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cmd/go: go get fails for long paths #30623

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palsivertsen opened this issue Mar 6, 2019 · 6 comments

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@palsivertsen
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commented Mar 6, 2019

tl;dr

  • Having dependencies behind an auth scheme is not possible and/or workarounds are not practical/usable for developers and build pipelines.
  • Go toolchain does not understand urls with more than two path items

Background

I have a private/hidden project hosted on GitLab where the URL looks something like this:
gitlab.com/my-company/my-project/my-subproject/my-important-library
Since it's a private repository, there's a need to authenticate. The simplest way is to use SSH with a key pair, as it avoids user interaction. However the go toolchain insists on using HTTPS, possibly due to the way gitlab handles go-get=1 requests. The docs suggest two approaches to get around this:

  • HTTPS: authenticate using credentials from .netrc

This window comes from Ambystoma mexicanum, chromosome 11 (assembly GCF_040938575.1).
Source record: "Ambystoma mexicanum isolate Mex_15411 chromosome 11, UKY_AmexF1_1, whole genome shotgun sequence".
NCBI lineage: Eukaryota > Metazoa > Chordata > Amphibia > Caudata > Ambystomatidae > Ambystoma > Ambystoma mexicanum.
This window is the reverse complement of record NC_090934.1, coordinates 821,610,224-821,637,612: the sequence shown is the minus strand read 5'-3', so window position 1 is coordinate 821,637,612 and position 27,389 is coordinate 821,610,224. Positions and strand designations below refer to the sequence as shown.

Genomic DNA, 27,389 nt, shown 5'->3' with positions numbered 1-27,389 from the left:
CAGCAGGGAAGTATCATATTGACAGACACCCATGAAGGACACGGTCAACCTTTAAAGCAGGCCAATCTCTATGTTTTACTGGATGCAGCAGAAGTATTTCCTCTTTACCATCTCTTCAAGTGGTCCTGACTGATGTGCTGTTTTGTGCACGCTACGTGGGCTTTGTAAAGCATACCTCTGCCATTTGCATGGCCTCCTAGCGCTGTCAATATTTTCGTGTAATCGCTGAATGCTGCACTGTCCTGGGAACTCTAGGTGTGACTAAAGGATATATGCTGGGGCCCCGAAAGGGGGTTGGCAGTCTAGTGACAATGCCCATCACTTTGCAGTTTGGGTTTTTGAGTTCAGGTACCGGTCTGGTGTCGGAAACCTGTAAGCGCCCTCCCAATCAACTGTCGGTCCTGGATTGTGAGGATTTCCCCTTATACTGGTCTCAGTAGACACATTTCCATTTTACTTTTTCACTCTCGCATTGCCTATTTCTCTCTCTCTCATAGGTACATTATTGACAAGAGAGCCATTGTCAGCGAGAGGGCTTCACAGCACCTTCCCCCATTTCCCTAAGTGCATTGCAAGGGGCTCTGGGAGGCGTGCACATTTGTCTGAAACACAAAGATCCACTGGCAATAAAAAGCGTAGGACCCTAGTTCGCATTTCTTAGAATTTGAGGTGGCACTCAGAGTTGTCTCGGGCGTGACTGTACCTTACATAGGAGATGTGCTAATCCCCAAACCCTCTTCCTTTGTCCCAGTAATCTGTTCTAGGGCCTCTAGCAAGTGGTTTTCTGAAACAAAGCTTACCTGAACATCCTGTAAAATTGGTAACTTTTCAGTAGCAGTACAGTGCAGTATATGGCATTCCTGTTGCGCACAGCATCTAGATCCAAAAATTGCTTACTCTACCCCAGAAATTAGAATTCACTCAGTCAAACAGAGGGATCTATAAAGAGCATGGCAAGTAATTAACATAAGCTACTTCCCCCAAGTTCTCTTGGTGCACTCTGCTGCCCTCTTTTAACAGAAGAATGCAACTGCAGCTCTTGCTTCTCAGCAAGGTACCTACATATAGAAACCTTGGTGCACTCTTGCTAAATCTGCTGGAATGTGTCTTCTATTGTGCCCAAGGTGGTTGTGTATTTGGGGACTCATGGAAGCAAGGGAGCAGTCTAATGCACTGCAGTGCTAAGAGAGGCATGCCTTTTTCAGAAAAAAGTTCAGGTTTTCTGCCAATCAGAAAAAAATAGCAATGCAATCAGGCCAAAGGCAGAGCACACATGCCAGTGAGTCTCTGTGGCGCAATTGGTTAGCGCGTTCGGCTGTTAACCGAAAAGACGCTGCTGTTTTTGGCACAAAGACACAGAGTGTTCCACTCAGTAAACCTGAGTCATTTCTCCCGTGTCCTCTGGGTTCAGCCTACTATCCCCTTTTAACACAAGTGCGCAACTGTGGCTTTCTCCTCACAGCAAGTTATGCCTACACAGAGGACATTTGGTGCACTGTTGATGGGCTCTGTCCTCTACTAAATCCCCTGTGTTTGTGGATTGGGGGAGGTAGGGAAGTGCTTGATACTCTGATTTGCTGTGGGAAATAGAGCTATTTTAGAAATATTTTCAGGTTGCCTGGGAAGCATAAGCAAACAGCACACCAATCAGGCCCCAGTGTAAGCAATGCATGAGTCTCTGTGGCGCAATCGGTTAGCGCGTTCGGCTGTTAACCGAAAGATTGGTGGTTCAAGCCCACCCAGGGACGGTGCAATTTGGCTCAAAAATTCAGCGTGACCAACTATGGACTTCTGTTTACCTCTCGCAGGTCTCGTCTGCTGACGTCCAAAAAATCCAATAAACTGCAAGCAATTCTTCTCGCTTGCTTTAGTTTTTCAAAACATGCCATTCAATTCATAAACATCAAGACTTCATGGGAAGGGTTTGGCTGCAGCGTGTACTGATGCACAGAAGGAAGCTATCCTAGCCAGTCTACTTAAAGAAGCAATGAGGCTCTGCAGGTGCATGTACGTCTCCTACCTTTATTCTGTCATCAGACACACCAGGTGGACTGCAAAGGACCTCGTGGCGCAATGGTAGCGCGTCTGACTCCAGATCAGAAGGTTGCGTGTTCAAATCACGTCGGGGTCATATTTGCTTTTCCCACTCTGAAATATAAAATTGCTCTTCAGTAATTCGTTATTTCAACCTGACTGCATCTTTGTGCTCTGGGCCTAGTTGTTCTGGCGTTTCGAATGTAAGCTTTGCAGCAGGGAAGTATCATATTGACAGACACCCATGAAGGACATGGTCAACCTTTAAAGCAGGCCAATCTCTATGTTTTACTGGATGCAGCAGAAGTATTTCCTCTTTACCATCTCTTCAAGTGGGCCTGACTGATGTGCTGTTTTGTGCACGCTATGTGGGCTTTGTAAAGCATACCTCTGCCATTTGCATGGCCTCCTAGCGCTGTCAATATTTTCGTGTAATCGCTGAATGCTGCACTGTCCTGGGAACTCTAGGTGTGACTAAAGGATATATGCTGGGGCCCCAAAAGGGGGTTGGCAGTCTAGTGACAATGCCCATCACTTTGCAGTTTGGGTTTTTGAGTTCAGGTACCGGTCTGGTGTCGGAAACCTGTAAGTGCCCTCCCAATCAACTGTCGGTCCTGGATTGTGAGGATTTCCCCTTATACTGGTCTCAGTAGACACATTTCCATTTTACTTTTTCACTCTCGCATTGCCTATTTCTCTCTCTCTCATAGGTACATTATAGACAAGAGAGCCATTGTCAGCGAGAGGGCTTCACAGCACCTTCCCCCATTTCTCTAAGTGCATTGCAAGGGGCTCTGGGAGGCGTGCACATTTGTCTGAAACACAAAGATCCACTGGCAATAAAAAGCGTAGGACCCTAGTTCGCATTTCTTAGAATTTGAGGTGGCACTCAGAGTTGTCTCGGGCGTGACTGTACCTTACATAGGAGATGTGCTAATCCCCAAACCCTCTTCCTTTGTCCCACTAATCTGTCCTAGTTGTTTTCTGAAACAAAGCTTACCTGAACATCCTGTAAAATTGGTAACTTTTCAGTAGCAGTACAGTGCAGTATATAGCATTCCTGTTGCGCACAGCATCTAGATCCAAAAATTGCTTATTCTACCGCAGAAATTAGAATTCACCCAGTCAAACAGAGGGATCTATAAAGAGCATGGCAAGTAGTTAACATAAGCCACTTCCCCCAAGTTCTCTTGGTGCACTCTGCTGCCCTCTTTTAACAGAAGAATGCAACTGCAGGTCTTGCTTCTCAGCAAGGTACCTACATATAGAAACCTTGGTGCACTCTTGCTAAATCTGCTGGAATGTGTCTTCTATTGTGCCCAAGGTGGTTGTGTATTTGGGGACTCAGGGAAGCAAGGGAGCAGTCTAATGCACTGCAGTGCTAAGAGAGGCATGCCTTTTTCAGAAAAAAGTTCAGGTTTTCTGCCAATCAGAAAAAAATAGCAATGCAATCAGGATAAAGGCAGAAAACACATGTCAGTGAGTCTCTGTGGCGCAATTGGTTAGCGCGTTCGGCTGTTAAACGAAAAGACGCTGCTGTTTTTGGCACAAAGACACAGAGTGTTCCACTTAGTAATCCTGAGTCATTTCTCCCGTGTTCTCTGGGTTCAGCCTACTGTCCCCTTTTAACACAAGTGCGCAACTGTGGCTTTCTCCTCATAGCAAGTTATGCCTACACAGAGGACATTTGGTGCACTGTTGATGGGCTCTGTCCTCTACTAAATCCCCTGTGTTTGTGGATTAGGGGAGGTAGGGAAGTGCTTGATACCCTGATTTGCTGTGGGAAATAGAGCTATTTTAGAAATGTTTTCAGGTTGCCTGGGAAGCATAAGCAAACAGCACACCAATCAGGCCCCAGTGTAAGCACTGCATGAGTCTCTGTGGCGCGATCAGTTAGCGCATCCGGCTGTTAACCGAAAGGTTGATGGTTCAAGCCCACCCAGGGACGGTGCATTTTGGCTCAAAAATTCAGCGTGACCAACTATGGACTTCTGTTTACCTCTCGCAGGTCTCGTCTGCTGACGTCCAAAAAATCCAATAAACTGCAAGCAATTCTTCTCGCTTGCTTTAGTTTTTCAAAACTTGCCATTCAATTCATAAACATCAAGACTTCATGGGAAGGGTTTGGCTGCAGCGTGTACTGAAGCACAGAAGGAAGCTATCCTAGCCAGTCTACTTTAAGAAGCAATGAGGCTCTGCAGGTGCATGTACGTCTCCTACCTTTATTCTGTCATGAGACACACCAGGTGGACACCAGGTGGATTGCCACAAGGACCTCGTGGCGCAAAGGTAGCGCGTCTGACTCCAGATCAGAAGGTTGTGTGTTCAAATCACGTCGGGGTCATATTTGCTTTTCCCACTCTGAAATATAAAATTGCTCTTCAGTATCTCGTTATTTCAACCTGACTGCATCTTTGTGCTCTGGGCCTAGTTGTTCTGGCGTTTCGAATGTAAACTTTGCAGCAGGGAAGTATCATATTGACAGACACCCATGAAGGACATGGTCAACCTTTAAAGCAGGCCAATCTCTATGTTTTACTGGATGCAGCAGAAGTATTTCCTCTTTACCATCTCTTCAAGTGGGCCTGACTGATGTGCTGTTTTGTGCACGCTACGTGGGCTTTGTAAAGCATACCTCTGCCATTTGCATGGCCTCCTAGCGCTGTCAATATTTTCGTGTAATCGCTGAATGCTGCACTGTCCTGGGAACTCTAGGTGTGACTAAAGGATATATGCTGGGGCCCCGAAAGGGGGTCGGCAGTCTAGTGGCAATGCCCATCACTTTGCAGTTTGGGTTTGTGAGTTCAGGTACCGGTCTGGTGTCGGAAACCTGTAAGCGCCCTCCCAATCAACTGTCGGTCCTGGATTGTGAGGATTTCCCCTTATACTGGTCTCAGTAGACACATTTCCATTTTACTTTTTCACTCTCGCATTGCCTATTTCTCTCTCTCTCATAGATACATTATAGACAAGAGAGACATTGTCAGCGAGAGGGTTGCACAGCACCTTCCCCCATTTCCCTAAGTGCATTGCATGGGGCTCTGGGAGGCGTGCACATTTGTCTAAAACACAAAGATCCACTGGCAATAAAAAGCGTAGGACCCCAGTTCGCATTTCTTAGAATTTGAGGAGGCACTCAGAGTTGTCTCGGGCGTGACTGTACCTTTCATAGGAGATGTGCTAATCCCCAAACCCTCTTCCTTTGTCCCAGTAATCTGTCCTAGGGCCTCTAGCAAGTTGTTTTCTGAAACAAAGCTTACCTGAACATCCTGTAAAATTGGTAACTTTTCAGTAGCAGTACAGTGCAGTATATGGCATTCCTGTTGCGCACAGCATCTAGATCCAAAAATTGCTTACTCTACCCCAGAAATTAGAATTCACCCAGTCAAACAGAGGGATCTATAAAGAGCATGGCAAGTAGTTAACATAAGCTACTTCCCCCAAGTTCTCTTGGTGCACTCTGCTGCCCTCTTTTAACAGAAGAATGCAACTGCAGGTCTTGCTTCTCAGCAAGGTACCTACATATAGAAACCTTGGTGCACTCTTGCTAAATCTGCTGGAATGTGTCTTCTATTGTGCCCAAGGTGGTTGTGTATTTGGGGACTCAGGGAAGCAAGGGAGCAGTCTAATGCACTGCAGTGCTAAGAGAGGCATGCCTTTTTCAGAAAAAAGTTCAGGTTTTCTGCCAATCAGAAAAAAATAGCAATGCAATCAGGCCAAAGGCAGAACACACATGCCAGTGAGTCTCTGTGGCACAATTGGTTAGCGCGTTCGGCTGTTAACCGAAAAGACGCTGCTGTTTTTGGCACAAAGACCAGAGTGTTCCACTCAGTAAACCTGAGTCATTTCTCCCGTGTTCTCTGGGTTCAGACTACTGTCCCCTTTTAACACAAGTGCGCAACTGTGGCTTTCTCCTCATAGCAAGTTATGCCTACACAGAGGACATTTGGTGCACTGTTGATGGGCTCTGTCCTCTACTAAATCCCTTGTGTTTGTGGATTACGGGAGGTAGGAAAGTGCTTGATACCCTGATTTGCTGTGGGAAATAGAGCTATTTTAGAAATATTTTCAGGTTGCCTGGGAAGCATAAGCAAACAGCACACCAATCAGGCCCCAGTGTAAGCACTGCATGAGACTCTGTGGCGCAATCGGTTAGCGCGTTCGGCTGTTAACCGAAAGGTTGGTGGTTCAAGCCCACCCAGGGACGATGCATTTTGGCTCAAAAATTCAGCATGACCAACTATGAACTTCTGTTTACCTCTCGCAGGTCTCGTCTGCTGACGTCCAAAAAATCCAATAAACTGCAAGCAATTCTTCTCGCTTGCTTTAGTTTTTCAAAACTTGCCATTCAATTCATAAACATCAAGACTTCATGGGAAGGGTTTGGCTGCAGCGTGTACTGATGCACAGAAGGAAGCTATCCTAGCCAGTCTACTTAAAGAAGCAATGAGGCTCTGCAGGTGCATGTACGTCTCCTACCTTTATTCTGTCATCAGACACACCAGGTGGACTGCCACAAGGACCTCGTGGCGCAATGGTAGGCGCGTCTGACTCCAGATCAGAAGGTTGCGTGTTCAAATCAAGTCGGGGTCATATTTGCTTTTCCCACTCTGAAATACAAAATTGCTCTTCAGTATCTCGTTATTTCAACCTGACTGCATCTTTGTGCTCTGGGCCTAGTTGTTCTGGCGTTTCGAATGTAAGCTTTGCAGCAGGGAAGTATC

• Force SSH: rewrite url to trick git into using ssh instead of https

None of these workarounds seems to work. Aside from that, there are some problems:
Using .netrc uses clear text passwords/tokens and it's not possible to use several credentials per host. Using .gitconfig globally does not allow several credentials per host. Configuring it locally for each project is a possibility. All of these approaches get sort of hidden away and are not very intuitive for anyone who needs to use my-important-library. It's also a nightmare to setup a build server.

Having lost the ssh fight with git/go get/go mod I tried adding GIT_TERMINAL_PROMPT=1 to my commands like so:
GIT_TERMINAL_PROMPT=1 go get gitlab.com/my-company/my-project/my-subproject/my-important-library
GIT_TERMINAL_PROMPT=1 go mod download